Shifting the venue of his weekly sermon from the downtown Cathedral of Abbasia to the historic ‘hanging church’ of Old Cairo, the patriarch of the Coptic Orthodox Church prayed for “every family which has suffered a martyr.”
The choice of venue for the pope’s plea is highly symbolic. Built in the early centuries of Christianity, the ancient church has been used as a place of refuge from persecution.
The head of the Middle East’s largest Christian community offered a prayer asking “wisdom and a prudent mind” for his country’s officials – who have come under repeated criticism for failing to stem the tide of attacks against Christians.
“I pray …for the entire Egyptian people. I pray for your children everywhere, for every home now wounded, every family which has suffered a martyr,” implored Tawadros in the midst of a smaller congregation than the thousands who usually attend his Wednesday sermons.
For every family which has suffered a martyr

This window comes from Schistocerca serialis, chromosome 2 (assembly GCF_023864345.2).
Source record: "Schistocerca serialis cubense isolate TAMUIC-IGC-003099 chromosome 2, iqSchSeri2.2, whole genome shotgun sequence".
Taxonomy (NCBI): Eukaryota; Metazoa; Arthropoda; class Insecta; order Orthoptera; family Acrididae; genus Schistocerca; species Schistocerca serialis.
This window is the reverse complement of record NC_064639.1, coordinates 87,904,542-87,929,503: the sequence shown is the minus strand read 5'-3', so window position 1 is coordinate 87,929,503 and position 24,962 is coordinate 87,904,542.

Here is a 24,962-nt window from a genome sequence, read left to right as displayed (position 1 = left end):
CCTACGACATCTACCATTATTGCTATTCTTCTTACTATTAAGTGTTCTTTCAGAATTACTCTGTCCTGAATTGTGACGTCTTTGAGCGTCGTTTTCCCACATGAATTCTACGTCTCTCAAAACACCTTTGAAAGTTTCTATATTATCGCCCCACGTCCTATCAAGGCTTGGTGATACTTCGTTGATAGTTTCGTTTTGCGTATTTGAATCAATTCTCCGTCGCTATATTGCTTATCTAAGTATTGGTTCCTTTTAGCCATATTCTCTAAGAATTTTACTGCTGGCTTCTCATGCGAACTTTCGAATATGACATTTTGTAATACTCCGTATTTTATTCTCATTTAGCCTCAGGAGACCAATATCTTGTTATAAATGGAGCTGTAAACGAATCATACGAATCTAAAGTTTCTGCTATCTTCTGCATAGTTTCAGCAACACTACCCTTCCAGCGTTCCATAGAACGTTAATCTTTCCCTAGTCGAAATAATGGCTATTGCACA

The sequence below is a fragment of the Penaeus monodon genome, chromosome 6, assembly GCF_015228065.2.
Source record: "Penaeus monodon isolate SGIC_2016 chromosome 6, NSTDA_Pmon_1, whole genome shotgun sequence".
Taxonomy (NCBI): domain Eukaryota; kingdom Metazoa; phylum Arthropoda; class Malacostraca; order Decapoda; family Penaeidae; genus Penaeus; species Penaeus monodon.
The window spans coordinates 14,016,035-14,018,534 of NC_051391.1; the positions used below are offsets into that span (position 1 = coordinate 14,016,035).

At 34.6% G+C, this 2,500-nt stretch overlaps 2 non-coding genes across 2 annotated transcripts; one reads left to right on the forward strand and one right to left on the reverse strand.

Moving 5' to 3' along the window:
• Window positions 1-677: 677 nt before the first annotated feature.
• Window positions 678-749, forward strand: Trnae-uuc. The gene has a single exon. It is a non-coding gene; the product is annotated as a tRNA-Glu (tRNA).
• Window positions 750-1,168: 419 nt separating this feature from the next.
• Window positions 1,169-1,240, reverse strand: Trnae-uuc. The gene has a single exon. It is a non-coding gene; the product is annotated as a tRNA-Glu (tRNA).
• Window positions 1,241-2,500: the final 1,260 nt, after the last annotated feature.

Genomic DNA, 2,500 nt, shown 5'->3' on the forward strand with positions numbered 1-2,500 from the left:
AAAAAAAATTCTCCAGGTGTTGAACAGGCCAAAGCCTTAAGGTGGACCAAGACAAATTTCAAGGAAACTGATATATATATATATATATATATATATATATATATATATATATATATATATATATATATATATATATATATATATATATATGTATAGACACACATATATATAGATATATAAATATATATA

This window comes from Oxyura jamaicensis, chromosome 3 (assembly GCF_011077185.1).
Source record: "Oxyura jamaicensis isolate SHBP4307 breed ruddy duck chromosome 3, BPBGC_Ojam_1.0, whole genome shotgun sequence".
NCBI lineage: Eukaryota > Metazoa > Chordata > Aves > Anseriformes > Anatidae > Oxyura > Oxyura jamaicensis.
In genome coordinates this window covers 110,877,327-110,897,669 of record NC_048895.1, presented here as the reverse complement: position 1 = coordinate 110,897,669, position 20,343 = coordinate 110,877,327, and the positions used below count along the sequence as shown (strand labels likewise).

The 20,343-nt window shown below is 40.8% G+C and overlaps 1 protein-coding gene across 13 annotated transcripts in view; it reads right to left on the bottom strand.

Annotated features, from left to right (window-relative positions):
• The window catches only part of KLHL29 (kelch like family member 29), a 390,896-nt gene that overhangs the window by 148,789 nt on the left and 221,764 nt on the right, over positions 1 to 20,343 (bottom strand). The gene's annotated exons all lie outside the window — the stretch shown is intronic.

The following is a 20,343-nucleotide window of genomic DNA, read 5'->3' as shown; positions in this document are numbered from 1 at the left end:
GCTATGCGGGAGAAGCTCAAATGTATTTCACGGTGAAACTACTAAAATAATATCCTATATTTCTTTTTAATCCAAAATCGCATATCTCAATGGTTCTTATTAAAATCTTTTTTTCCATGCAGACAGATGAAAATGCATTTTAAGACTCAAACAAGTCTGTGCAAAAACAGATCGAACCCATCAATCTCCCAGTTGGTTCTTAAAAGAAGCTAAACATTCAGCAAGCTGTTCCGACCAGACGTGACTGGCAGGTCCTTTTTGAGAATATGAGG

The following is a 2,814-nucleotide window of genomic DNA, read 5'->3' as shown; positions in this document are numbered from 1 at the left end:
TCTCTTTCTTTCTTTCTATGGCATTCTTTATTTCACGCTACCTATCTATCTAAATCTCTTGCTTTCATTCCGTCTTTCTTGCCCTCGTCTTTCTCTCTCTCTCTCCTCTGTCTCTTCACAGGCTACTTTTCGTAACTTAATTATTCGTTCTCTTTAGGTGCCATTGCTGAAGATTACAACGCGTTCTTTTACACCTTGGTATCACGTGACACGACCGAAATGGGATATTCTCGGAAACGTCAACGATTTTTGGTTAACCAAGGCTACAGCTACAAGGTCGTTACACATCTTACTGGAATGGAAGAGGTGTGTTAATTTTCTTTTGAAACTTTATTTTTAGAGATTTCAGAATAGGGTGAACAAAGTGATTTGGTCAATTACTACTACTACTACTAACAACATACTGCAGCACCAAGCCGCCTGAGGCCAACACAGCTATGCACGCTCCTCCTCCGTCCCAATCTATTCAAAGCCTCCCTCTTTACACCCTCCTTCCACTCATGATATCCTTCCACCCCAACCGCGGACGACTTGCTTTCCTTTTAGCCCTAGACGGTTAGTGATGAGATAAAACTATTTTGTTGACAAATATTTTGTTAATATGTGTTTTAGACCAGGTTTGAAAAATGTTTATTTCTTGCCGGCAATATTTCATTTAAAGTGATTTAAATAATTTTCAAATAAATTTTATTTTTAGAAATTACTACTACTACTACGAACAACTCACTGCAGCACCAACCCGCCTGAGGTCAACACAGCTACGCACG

Facing the altar at St. Mary’s in Old Cairo, Tawadros lifted up “failures that appear in some places,” adding “We pray for all […] bless them! Grant the spirit of wisdom, a sober and a prudent mind to all officials as they undertake their responsibilities.”
It was there a millennium ago that Coptic tradition mentions a predecessor of Tawadros who successfully prayed for the moving of the Mount of Mokattam (meaning ‘staggered’) which still overlooks Cairo.
Abram ibn Zaraa, the 62nd patriarch in the See of St. Mark (the apostle believed to have brought the Gospel to Egypt, martyred in Alexandria), led the whole Christian community in prayers at a time their very existence was at stake during the reign of the Muslim Fatimid Empire.
Challenged about the words of Jesus ‘If you have faith like a mustard seed, you’d tell this mountain to move and it would obey you,” the community prayed for deliverance before the mountain is believed to have moved in a freak earthquake-like phenomenon.
“[Pope Tawadros’s move to the Hanging Church] sends a message to the Christians of Egypt that consecutive persecution powers have come and gone, but the church of Egypt is still here,” a Christian source told WWM, requesting anonymity.
The government-linked al-Bawabh News on Wednesday quoted Tawadros as saying, “We are mindful of issues, and the need to let the law take its course.”